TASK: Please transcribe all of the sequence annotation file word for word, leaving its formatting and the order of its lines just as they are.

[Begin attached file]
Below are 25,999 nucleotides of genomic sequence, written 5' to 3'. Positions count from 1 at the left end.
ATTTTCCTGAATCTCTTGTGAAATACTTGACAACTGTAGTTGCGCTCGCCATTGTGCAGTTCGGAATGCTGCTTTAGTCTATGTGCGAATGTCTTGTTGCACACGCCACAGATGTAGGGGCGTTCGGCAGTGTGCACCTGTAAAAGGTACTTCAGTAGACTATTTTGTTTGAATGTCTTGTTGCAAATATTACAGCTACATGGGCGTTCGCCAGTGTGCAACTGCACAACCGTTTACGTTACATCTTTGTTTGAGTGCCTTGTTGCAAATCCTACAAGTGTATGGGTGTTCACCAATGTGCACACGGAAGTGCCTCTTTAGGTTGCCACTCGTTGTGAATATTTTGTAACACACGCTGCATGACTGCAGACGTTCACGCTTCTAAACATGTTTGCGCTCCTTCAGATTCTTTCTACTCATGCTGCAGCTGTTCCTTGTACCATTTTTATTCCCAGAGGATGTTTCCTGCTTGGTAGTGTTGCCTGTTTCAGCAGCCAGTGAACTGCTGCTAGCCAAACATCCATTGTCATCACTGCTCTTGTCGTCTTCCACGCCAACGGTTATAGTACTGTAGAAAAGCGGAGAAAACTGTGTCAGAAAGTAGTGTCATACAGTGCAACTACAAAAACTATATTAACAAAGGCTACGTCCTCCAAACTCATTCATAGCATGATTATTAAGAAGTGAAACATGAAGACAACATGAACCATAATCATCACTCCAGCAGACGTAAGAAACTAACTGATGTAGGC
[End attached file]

Below are 25,999 nucleotides of genomic sequence, written 5' to 3'. Positions count from 1 at the left end.
ATTTTCCTGAATCTCTTGTGAAATACTTGACAACTGTAGTTGCGCTCGCCATTGTGCAGTTCGGAATGCTGCTTTAGTCTATGTGCGAATGTCTTGTTGCACACGCCACAGATGTAGGGGCGTTCGGCAGTGTGCACCTGTAAAAGGTACTTCAGTAGACTATTTTGTTTGAATGTCTTGTTGCAAATATTACAGCTACATGGGCGTTCGCCAGTGTGCAACTGCACAACCGTTTACGTTACATCTTTGTTTGAGTGCCTTGTTGCAAATCCTACAAGTGTATGGGTGTTCACCAATGTGCACACGGAAGTGCCTCTTTAGGTTGCCACTCGTTGTGAATATTTTGTAACACACGCTGCATGACTGCAGACGTTCACGCTTCTAAACATGTTTGCGCTCCTTCAGATTCTTTCTACTCATGCTGCAGCTGTTCCTTGTACCATTTTTATTCCCAGAGGATGTTTCCTGCTTGGTAGTGTTGCCTGTTTCAGCAGCCAGTGAACTGCTGCTAGCCAAACATCCATTGTCATCACTGCTCTTGTCGTCTTCCACGCCAACGGTTATAGTACTGTAGAAAAGCGGAGAAAACTGTGTCAGAAAGTAGTGTCATACAGTGCAACTACAAAAACTATATTAACAAAGGCTACGTCCTCCAAACTCATTCATAGCATGATTATTAAGAAGTGAAACATGAAGACAACATGAACCATAATCATCACTCCAGCAGACGTAAGAAACTAACTGATGTAGGC